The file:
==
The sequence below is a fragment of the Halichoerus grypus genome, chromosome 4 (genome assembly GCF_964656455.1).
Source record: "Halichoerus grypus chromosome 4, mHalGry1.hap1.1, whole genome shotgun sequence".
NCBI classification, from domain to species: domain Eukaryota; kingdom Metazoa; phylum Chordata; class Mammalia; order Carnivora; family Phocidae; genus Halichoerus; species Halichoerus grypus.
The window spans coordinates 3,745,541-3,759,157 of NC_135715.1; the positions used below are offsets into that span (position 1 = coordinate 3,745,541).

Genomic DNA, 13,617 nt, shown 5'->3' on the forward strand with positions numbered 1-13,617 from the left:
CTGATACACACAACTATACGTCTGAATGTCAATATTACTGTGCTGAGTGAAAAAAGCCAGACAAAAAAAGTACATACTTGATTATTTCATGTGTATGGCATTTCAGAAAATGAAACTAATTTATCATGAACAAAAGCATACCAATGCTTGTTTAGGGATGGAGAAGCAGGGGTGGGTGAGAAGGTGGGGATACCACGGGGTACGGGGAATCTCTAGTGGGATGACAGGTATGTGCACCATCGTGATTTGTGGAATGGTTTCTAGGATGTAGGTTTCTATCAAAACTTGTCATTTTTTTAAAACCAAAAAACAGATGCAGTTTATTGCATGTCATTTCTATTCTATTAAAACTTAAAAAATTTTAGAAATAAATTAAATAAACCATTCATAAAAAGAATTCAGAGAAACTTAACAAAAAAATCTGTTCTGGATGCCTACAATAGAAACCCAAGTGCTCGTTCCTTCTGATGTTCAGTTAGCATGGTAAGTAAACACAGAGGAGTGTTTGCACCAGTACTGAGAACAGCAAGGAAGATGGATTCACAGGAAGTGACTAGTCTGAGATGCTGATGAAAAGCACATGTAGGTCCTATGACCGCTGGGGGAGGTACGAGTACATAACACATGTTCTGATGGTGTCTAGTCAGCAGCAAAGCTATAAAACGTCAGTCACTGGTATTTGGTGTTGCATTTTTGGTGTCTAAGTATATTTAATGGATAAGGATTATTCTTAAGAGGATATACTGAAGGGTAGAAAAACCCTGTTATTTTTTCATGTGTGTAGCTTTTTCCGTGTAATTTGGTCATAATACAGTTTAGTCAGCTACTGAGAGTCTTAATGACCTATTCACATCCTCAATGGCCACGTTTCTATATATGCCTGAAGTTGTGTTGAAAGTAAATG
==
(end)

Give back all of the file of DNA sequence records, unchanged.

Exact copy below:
The sequence below is a fragment of the Halichoerus grypus genome, chromosome 4 (genome assembly GCF_964656455.1).
Source record: "Halichoerus grypus chromosome 4, mHalGry1.hap1.1, whole genome shotgun sequence".
NCBI classification, from domain to species: domain Eukaryota; kingdom Metazoa; phylum Chordata; class Mammalia; order Carnivora; family Phocidae; genus Halichoerus; species Halichoerus grypus.
The window spans coordinates 3,745,541-3,759,157 of NC_135715.1; the positions used below are offsets into that span (position 1 = coordinate 3,745,541).

Genomic DNA, 13,617 nt, shown 5'->3' on the forward strand with positions numbered 1-13,617 from the left:
CTGATACACACAACTATACGTCTGAATGTCAATATTACTGTGCTGAGTGAAAAAAGCCAGACAAAAAAAGTACATACTTGATTATTTCATGTGTATGGCATTTCAGAAAATGAAACTAATTTATCATGAACAAAAGCATACCAATGCTTGTTTAGGGATGGAGAAGCAGGGGTGGGTGAGAAGGTGGGGATACCACGGGGTACGGGGAATCTCTAGTGGGATGACAGGTATGTGCACCATCGTGATTTGTGGAATGGTTTCTAGGATGTAGGTTTCTATCAAAACTTGTCATTTTTTTAAAACCAAAAAACAGATGCAGTTTATTGCATGTCATTTCTATTCTATTAAAACTTAAAAAATTTTAGAAATAAATTAAATAAACCATTCATAAAAAGAATTCAGAGAAACTTAACAAAAAAATCTGTTCTGGATGCCTACAATAGAAACCCAAGTGCTCGTTCCTTCTGATGTTCAGTTAGCATGGTAAGTAAACACAGAGGAGTGTTTGCACCAGTACTGAGAACAGCAAGGAAGATGGATTCACAGGAAGTGACTAGTCTGAGATGCTGATGAAAAGCACATGTAGGTCCTATGACCGCTGGGGGAGGTACGAGTACATAACACATGTTCTGATGGTGTCTAGTCAGCAGCAAAGCTATAAAACGTCAGTCACTGGTATTTGGTGTTGCATTTTTGGTGTCTAAGTATATTTAATGGATAAGGATTATTCTTAAGAGGATATACTGAAGGGTAGAAAAACCCTGTTATTTTTTCATGTGTGTAGCTTTTTCCGTGTAATTTGGTCATAATACAGTTTAGTCAGCTACTGAGAGTCTTAATGACCTATTCACATCCTCAATGGCCACGTTTCTATATATGCCTGAAGTTGTGTTGAAAGTAAATG